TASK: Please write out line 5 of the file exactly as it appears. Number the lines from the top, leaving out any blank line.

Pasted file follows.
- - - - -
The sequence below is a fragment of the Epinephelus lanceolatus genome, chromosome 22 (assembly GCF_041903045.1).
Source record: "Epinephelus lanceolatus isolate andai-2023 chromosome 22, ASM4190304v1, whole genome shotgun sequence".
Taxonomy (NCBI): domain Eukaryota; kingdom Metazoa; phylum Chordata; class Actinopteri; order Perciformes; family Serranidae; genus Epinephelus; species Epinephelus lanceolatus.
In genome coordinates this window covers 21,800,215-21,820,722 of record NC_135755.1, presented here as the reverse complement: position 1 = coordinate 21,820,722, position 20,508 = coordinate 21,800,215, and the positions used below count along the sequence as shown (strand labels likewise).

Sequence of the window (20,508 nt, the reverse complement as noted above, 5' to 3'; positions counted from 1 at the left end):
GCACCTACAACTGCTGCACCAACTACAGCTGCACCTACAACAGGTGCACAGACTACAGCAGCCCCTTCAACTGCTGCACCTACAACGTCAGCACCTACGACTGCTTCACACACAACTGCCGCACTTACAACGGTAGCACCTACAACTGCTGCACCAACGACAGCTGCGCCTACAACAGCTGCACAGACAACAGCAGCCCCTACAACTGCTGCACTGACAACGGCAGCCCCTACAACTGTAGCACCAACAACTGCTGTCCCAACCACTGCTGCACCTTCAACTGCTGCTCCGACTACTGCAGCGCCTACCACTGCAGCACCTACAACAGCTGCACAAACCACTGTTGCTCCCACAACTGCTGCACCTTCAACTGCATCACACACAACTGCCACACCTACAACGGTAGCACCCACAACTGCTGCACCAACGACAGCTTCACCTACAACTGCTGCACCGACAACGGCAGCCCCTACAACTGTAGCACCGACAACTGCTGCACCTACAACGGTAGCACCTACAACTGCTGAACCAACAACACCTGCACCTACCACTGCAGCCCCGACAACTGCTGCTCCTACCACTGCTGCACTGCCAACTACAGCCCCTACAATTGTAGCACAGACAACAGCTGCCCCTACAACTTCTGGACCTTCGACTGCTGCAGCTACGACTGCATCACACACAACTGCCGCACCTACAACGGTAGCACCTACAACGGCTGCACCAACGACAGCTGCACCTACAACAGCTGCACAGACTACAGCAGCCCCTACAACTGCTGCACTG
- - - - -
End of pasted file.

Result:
Sequence of the window (20,508 nt, the reverse complement as noted above, 5' to 3'; positions counted from 1 at the left end):